Study Guide

Why Don't You Dance? Money

By Raymond Carver


"Whatever they ask, offer ten dollars less. It's always a good idea," she said.

"And, besides, they must be desperate or something." (36-37)

When the young couple first comes across the yard sale, they immediately start strategizing for how to lowball the owner of all this stuff. Interestingly, they also refer to the older man as "desperate," though they haven't met him yet.

"Would you take forty?" the girl asked.

"I'll take forty," the man said. (46-47)

The older man doesn't seem to mind that the young couple is trying to haggle with him (in this case, over the bed), and immediately accepts their counter offers. Kind of indicates that he doesn't attach a whole lot of value to his stuff—monetary or otherwise—no?

"How about the TV?" the boy said.


"Would you take fifteen?" the girl said.

"Fifteen's okay. I could take fifteen," the man said. (49-52)

This guy is not super interested in haggling with the couple, accepting their counter offers easily. He doesn't seem to care all that much about what he gets for his stuff, so long as it gets sold.

The boy took out the checkbook and held it to his lips as if thinking.

"I want the desk," the girl said. "How much money is the desk?"

The man waved his hand at this preposterous question.

"Name a figure," he said. (64-67)

Now the older man is refusing to even name a price for his stuff, letting the couple set what they want to pay for the desk. He really doesn't seem to care at all, does he?

"I'm going to turn off this TV and put on a record," the man said. "This recordplayer is going, too. Cheap. Make me an offer." (69)

The older man's desperation to sell seems to grow as the story continues. He starts suggesting new objects for the couple to purchase and allows them to offer whatever they're willing to pay.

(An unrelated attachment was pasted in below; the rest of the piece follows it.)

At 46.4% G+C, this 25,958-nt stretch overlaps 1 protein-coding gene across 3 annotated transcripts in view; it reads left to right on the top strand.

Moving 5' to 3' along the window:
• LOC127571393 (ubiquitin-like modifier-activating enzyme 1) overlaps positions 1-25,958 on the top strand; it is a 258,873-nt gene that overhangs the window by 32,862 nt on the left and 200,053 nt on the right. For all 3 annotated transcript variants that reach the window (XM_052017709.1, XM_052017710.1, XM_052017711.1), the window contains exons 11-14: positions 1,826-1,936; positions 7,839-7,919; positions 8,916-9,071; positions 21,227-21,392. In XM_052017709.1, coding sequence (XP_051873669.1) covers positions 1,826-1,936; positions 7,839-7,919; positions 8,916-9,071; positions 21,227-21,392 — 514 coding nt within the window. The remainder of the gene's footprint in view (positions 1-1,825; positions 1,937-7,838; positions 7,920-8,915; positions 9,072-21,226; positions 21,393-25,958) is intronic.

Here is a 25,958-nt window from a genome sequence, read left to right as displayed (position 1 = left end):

"I'm making it out to cash," the boy said.

"Sure," the man said. (78-79)

The older guy's relaxed attitude about the sale of his stuff—and the money he gets from it—is on display here as well. Is there any word in the English language that conveys whatever better than "Sure"? We don't think so. He doesn't even seem to care how the couple pays him.

"You must be desperate or something," she said. (96)

The young girl says a few times that the older man must be "desperate." In the first example at the beginning of the story, she seems to mean financially desperate—and her perception prompts her to think they can lowball the owner of the furniture. Here, though, she says that the older dude must be desperate when they're dancing (and he's getting a kick out of it), meaning, presumably, that he's desperate for love (or physical stuff).

It's kind of like the older man's financial desperation and another kind—the kind that makes him pursue a slow dance with a stranger—are mixed up together here in this moment.

"Look at this record-player. The old guy gave it to us. And all these crappy records. Will you look at this s***?" (97)

Apparently the older man ends up just giving away the record player and the records by the end of the evening, indicating just how "desperate" he was to get rid of his stuff (and whatever memories went with them).

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